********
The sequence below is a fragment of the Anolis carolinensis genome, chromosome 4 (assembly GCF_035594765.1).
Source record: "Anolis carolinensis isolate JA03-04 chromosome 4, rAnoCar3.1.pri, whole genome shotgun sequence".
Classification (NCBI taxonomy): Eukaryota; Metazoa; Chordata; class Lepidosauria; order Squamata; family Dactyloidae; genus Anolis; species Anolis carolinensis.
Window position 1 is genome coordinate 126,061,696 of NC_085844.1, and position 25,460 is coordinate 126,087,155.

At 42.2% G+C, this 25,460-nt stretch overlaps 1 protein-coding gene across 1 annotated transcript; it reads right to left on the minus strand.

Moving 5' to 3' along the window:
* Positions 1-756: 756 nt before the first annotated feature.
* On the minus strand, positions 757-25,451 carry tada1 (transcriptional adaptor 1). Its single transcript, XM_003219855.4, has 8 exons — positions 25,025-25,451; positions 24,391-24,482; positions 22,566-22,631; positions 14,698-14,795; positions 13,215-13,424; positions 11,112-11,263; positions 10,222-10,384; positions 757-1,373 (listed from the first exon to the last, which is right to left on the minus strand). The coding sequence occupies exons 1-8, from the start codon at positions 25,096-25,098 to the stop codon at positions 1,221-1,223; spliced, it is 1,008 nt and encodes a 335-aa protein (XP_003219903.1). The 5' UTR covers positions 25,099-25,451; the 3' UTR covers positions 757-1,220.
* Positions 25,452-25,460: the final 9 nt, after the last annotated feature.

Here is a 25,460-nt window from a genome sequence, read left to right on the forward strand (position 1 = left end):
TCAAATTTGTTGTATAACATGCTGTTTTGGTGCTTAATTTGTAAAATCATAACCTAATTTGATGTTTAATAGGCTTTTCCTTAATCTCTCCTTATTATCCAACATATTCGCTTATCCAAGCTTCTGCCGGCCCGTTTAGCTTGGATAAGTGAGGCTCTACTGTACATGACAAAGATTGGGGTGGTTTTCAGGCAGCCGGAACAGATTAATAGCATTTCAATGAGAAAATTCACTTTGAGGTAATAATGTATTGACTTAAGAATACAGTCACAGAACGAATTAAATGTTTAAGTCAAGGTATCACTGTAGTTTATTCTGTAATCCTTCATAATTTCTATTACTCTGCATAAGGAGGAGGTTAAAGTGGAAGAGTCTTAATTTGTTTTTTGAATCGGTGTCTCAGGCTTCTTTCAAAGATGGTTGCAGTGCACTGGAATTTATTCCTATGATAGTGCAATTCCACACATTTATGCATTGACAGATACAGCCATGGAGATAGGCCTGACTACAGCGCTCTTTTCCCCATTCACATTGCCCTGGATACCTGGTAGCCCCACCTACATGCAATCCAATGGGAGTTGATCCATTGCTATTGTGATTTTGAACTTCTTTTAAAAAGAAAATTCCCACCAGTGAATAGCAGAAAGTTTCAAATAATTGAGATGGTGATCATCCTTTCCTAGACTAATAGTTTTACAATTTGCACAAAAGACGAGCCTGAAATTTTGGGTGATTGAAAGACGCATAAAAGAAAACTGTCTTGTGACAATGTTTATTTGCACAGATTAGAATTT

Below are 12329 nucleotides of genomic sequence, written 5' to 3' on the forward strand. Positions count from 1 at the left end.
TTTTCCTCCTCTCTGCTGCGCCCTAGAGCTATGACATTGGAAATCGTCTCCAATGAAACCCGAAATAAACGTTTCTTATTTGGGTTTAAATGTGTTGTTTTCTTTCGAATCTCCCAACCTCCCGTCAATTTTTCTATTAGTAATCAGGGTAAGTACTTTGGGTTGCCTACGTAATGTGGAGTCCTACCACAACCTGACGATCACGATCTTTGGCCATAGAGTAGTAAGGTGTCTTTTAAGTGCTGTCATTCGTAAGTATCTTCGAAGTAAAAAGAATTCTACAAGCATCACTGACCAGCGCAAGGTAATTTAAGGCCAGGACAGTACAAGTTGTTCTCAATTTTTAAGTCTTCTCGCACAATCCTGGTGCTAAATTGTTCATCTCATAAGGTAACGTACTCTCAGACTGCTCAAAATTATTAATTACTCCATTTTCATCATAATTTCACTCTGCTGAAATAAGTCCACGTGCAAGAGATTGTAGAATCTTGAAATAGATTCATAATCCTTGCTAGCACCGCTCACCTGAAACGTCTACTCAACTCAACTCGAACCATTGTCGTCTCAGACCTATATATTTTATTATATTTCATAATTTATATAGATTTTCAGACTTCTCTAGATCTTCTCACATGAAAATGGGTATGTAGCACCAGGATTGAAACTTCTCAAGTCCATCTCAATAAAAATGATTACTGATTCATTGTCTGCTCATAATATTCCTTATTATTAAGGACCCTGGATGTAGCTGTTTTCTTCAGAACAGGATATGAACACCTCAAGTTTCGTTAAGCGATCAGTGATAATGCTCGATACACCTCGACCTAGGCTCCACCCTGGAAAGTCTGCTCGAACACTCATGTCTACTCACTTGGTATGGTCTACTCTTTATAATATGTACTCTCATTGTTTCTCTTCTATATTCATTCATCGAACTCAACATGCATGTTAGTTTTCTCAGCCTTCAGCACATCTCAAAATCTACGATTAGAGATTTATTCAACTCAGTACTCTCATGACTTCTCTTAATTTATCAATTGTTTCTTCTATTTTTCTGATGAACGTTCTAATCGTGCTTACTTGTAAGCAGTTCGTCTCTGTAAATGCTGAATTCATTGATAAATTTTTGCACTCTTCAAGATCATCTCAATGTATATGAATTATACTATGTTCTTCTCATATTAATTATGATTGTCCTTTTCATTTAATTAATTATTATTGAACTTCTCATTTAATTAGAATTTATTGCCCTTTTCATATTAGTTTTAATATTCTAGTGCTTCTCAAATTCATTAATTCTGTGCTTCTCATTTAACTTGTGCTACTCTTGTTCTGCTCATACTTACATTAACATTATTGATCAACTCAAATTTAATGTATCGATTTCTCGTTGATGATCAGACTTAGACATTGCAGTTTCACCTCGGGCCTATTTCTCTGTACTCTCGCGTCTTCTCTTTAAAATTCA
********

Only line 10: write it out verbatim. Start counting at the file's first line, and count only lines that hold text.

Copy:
Here is a 25,460-nt window from a genome sequence, read left to right on the forward strand (position 1 = left end):